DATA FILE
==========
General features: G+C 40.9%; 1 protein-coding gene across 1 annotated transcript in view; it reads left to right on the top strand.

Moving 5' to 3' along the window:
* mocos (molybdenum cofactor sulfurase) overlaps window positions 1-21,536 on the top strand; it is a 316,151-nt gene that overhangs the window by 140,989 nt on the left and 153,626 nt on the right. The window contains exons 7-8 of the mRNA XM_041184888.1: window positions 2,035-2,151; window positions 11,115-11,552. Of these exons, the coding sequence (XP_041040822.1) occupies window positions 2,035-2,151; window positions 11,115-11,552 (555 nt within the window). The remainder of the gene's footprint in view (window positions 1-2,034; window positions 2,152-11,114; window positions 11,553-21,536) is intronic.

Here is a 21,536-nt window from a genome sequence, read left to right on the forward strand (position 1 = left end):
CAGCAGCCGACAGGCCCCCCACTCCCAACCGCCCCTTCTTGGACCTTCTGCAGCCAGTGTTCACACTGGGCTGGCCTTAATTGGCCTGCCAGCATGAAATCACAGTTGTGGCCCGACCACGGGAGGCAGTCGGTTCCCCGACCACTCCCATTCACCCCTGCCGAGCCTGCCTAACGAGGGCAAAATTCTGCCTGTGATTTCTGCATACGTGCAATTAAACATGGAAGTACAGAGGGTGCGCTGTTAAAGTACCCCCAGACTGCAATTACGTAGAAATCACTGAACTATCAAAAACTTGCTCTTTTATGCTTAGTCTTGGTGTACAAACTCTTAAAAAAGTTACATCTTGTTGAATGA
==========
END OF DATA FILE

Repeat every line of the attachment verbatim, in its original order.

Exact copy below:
General features: G+C 40.9%; 1 protein-coding gene across 1 annotated transcript in view; it reads left to right on the top strand.

Moving 5' to 3' along the window:
* mocos (molybdenum cofactor sulfurase) overlaps window positions 1-21,536 on the top strand; it is a 316,151-nt gene that overhangs the window by 140,989 nt on the left and 153,626 nt on the right. The window contains exons 7-8 of the mRNA XM_041184888.1: window positions 2,035-2,151; window positions 11,115-11,552. Of these exons, the coding sequence (XP_041040822.1) occupies window positions 2,035-2,151; window positions 11,115-11,552 (555 nt within the window). The remainder of the gene's footprint in view (window positions 1-2,034; window positions 2,152-11,114; window positions 11,553-21,536) is intronic.

Here is a 21,536-nt window from a genome sequence, read left to right on the forward strand (position 1 = left end):
CAGCAGCCGACAGGCCCCCCACTCCCAACCGCCCCTTCTTGGACCTTCTGCAGCCAGTGTTCACACTGGGCTGGCCTTAATTGGCCTGCCAGCATGAAATCACAGTTGTGGCCCGACCACGGGAGGCAGTCGGTTCCCCGACCACTCCCATTCACCCCTGCCGAGCCTGCCTAACGAGGGCAAAATTCTGCCTGTGATTTCTGCATACGTGCAATTAAACATGGAAGTACAGAGGGTGCGCTGTTAAAGTACCCCCAGACTGCAATTACGTAGAAATCACTGAACTATCAAAAACTTGCTCTTTTATGCTTAGTCTTGGTGTACAAACTCTTAAAAAAGTTACATCTTGTTGAATGA